What is the probability of two randomly chosen integers being coprime?

Bonus(d4): How does the result relate fo the density

of square-free numbers?

A little research shows that, yes, the coprimality of 2 random integers and the infinite sum of the squares of the positive integers are related. The following is extracted from https://en.wikipedia.org/wiki/Coprime_integers:

Informally, the probability that any number is divisible by a prime (or in fact any integer) p is 1/p. For example, every 7th integer is divisible by 7. Hence the probability that two numbers are both divisible by p is 1/p^2. One is led to guess that the probability that two numbers are coprime is given by a product over all primes:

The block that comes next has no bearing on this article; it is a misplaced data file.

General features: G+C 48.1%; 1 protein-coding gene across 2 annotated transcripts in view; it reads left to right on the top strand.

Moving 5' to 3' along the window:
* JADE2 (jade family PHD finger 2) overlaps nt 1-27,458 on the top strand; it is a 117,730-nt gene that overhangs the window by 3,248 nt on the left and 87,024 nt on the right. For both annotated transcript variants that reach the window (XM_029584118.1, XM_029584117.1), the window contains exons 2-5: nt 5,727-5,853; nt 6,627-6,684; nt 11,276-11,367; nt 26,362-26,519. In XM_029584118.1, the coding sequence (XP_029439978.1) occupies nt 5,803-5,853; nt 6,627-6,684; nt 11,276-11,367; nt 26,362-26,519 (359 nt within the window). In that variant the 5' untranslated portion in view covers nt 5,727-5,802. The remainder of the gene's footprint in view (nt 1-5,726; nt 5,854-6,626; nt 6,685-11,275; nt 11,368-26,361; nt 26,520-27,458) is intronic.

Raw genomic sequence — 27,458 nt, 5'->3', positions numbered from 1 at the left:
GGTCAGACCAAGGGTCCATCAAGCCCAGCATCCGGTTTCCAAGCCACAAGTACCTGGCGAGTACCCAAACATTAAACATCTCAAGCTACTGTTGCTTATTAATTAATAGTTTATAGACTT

Prod {over prime p} ( 1- 1/p^2) = Prod {p} (1 / (1 - p^-2)^-1

= 1/*ζ(2)*

<math xmlns="http://www.w3.org/1998/Math/MathML"> <semantics> <mrow> <mstyle displaystyle="true" scriptlevel="0"> <mi>p</mi> </mstyle> </mrow> <annotation encoding="application/x-tex">{displaystyle p}</annotation> </semantics> </math>

Here *ζ* refers to the Riemann Zeta Function which Euler showed in 1735 sums to *π*^{2}/6.

Who woulda thunk it?

*Edited on ***July 16, 2018, 1:25 pm**

*Edited on ***July 17, 2018, 8:10 pm**

*Edited on ***July 17, 2018, 8:11 pm**